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India to accelerate product safety approvals, Apple, Samsung likely to benefit


NEW DELHI, Sept 2 – India will try a parallel testing strategy to speed up safety approvals for new electronic devices, an industry group told Reuters on Friday, a move that could boost plans to bring devices from companies such as Samsung ( 005930.KS ) and Apple ( AAPL.O )

The move comes as India seeks to remove barriers to business and Prime Minister Narendra Modi is trumpeting an electronics hardware industry that the government targets to be worth $300 billion by 2026.

The plan to simultaneously test various device components appears to cut five to eight weeks from the 16 to 21 weeks now often needed to test and certify products ranging from wireless headphones to smartphones.

“For industry, this is directly linked to ease of doing business; for consumers, it will lead to faster access to the latest products,” the MAIT group said in a statement.

Its members include companies such as Apple, Samsung and Xiaomi ( 1810.HK ), along with global and domestic firms operating in India’s electronics, telecommunications and IT sectors.

To reduce the time required, the group added that the testing agency, Bureau of Indian Standards, “has agreed to a pilot project where some identified electronic hardware products will undergo parallel testing”.

Management says India’s cumbersome testing process can take 16 weeks for Apple’s new AirPods, for example, because the charging case and its components must first secure clearance before the earphones can be assessed.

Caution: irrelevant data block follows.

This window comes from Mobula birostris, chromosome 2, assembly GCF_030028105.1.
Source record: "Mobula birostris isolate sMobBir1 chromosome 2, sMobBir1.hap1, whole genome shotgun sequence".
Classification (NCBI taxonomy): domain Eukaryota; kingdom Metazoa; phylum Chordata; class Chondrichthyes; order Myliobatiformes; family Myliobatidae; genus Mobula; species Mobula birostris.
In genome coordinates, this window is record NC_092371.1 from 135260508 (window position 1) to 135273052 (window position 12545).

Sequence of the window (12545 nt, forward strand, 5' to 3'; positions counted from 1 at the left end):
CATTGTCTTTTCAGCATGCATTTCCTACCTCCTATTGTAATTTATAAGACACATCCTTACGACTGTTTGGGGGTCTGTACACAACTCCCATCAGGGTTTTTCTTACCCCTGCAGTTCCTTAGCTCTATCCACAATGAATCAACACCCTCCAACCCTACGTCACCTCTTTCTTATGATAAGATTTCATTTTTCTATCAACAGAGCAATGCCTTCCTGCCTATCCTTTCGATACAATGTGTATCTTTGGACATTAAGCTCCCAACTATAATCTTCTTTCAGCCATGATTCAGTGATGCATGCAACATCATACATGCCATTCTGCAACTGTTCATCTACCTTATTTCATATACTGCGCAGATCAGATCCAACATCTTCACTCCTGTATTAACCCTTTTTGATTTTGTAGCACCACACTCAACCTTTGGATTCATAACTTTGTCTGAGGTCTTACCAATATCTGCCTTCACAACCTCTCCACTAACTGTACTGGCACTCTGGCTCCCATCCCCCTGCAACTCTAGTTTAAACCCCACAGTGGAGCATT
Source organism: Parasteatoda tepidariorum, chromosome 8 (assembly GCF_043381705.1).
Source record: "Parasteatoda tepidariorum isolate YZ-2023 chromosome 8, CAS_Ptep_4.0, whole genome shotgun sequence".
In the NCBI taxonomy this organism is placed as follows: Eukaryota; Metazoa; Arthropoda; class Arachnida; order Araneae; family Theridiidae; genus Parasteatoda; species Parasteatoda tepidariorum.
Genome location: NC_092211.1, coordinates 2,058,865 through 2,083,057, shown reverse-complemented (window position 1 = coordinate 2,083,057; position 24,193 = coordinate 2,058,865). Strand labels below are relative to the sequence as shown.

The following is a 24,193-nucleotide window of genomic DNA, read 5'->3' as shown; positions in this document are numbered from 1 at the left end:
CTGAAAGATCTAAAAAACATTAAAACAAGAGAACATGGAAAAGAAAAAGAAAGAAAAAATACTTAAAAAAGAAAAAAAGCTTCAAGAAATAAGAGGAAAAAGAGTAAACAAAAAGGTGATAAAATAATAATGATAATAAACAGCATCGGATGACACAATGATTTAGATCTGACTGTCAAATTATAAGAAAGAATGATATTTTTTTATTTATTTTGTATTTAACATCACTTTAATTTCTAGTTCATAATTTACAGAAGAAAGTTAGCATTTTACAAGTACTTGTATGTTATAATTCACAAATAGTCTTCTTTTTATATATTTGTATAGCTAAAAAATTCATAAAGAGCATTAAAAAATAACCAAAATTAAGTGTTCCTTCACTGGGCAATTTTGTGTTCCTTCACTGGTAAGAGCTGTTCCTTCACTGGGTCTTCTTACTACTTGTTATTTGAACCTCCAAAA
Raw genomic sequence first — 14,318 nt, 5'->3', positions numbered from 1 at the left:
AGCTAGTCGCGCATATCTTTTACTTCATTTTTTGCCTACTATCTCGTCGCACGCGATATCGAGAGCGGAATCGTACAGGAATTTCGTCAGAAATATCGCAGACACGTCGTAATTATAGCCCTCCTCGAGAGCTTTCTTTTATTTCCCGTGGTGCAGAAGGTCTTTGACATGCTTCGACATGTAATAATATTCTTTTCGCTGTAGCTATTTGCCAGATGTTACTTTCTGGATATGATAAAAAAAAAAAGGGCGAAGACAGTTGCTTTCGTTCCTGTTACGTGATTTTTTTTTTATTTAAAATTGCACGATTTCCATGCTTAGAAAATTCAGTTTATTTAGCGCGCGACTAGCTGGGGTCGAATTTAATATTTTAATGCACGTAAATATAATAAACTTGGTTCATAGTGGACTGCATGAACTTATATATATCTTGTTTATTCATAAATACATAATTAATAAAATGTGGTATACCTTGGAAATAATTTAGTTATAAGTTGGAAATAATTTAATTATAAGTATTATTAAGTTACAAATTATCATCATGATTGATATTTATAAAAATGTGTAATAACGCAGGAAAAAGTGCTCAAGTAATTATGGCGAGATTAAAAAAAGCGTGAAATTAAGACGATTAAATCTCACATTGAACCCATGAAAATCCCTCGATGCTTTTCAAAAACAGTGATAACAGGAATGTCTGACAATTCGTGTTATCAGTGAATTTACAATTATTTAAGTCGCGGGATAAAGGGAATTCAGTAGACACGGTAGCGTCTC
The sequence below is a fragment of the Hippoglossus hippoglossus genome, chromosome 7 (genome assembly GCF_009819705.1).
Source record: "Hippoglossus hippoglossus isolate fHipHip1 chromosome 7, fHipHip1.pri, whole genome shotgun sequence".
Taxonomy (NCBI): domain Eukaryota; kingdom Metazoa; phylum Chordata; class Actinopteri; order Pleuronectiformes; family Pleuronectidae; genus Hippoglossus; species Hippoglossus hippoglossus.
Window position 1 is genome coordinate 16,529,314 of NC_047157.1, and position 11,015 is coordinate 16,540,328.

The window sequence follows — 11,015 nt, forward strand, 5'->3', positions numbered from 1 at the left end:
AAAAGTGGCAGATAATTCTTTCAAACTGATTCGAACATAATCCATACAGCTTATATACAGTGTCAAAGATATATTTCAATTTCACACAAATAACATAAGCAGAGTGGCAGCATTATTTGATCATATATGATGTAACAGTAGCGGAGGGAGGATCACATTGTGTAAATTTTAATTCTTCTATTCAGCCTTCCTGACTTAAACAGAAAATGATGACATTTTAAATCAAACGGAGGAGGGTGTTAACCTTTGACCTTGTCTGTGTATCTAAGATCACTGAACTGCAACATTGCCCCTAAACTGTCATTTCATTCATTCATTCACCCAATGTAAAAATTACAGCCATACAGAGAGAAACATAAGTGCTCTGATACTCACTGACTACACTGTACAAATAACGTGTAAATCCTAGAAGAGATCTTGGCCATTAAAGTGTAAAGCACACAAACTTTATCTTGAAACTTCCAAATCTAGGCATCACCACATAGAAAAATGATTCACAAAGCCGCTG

For a smartphone and its parts, the procedure could take up to 21 weeks on average.

The pilot decision followed a closed-door meeting on Wednesday between officials from India’s IT ministry, BIS, MAIT and executives from companies such as Apple and Samsung, a source with direct knowledge of the matter said.

Apple, Samsung and Xiaomi did not immediately respond to requests for comment. BIS and the IT ministry also did not immediately respond to queries from Reuters.

The headphones will be the first devices likely to undergo faster testing, with the government deciding on other products later, MAIT said.

Faster safety and quality reviews by authorities will boost India’s competitiveness in electronics, said Prabhu Ram, head of the Industry Intelligence Group at CyberMedia Research.

“For Indian consumers, this move will significantly reduce the wait time to get access to the latest products,” added Ram, who advises technology companies in India.

The security testing requirement by BIS applies to all electronic products in India, whether imported or domestically manufactured.

The move will be a blow to the likes of Xiaomi and Samsung, which sell the majority of smartphones in India and have a combined market share of 46%, as well as Apple, which lags behind Samsung in the premium category, data from research firm Kontrapunkt shows.

While India’s boAt leads the wireless earphones market in India, Apple is the market leader for the premium variants, the data showed.

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